Kelso Councilman Jim Hill is out to limit fireworks again, and this time he has an ally: Councilman Mike Karnofski.
Hill told The Daily News Wednesday that he and Karnofski are jointly proposing an agenda item for the Tuesday’s council meeting to reduce fireworks purchasing and discharging to three days during the Fourth of July. The meeting starts at 6 p.m. in Kelso City Hall.
“I’m a Vietnam vet, and it’s pretty traumatic,” Hill said. “It’s not the scheduled events (such as Go 4th) that are disturbing. It’s the period of time when it’s uncertain. When you’re sleeping and they startle you, it really ramps your anxiety level up.”
Fireworks can harm people with asthma, cardio conditions and post-traumatic stress disorder, Hill said. And they can be “torture” for both pets and the pet owners who watch them suffer.
Under current law, residents can purchase and discharge fireworks from June 28 to July 5. Hill and Karnofski would like to see that time frame reduced to July 3-5.
Hill said he’d also like to ban personal fireworks that are detonation-only aerial devices. (He said his proposal would not apply to public shows such as the Independence Day fireworks display at Lake Sacajawea.)
Karnofski said he supports Hill’s proposal because he’s heard more complaints from neighbors this year than last year.
“I’m not interested in a total ban, but Jim has come up with a good compromise to limit fireworks. I thought it was a good opportunity to have a public discussion,” Karnofski said Thursday.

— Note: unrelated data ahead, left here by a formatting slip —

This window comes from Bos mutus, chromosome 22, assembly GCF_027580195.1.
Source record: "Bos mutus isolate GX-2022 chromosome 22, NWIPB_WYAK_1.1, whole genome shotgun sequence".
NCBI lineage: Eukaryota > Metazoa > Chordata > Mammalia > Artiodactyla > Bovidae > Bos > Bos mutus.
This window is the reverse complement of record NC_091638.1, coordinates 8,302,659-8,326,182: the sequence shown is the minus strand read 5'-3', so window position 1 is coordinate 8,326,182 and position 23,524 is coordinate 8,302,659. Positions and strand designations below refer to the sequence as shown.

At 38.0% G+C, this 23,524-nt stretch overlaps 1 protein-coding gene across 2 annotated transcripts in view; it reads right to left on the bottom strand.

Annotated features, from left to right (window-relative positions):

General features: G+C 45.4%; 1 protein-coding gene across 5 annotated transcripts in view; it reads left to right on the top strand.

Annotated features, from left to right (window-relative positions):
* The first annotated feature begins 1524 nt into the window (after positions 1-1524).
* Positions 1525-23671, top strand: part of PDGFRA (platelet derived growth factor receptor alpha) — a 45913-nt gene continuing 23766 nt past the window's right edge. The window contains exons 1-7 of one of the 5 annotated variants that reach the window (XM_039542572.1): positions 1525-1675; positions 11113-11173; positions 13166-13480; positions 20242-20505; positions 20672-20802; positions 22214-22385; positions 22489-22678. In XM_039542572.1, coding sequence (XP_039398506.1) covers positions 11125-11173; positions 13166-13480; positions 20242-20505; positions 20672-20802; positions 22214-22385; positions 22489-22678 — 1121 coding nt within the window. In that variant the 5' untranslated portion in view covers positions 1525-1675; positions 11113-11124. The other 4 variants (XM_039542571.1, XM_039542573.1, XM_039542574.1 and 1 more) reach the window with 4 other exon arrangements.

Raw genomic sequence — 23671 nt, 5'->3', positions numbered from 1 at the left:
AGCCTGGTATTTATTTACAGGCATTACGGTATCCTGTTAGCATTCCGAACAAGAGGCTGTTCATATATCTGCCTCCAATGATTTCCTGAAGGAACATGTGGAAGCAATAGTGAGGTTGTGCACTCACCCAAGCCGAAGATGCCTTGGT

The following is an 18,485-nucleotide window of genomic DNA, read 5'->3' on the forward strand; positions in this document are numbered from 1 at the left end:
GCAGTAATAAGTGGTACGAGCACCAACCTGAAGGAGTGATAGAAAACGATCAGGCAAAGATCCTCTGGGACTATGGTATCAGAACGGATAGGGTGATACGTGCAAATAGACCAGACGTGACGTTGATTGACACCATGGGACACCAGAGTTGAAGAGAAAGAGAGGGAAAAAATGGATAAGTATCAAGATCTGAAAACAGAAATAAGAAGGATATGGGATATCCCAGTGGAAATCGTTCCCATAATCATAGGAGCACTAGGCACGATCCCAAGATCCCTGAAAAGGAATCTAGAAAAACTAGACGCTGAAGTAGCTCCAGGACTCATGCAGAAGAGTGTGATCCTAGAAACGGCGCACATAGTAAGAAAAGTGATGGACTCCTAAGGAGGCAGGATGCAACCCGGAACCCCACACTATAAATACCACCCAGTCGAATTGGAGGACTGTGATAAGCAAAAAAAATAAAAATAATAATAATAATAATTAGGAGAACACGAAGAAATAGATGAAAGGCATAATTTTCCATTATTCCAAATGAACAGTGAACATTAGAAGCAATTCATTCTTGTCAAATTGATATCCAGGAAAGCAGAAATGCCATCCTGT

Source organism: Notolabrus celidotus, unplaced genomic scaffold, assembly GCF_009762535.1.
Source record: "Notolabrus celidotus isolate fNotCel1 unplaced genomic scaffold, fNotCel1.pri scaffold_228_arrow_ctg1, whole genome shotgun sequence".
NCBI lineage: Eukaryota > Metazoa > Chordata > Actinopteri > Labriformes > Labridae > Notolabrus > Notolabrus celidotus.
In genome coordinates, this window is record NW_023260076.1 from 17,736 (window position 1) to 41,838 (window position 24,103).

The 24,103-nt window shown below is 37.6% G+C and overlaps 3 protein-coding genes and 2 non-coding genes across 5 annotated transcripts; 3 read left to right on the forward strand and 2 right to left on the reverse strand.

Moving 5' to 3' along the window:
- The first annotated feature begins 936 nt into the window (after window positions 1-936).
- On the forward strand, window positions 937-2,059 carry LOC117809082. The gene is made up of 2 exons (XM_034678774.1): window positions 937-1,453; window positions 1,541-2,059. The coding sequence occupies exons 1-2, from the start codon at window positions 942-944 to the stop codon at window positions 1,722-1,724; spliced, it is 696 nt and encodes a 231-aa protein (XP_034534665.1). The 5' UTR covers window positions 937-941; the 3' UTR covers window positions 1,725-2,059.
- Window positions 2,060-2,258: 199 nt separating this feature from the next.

Hill has been pushing fireworks restrictions for about a decade, with very little success. Two years ago, both the Kelso and Longview councils rejected Hill’s proposed fireworks restrictions.
But Hill thinks this time is different.
“People have just had it,” he said. “But we have to have some common ground. We have to meet folks that enjoy personal use. … It’s just asking folks to be responsible to their neighbor.”
Police chiefs in the past said it’s difficult to enforce fireworks restrictions because by the time officers get to the scene, usually the crime is over and the evidence is burned up.
However, Hill said, reducing the number of days when fireworks can be sold will reduce the length of time during which people detonate them.
Last year, Castle Rock reduced fireworks to two days a year: Independence Day and New Years Eve. Hill called the decision “incredibly brave” and said he’d like to see other councils follow suit.
“It’s not life or death, but it has to do with quality of life and what people expect to do in the privacy of their own home. When you set them off you share them with the whole world. Some people simply don’t want that in their lives, but they will accept a short period of time because they recognize that culturally fireworks have been around since the founding of our country.”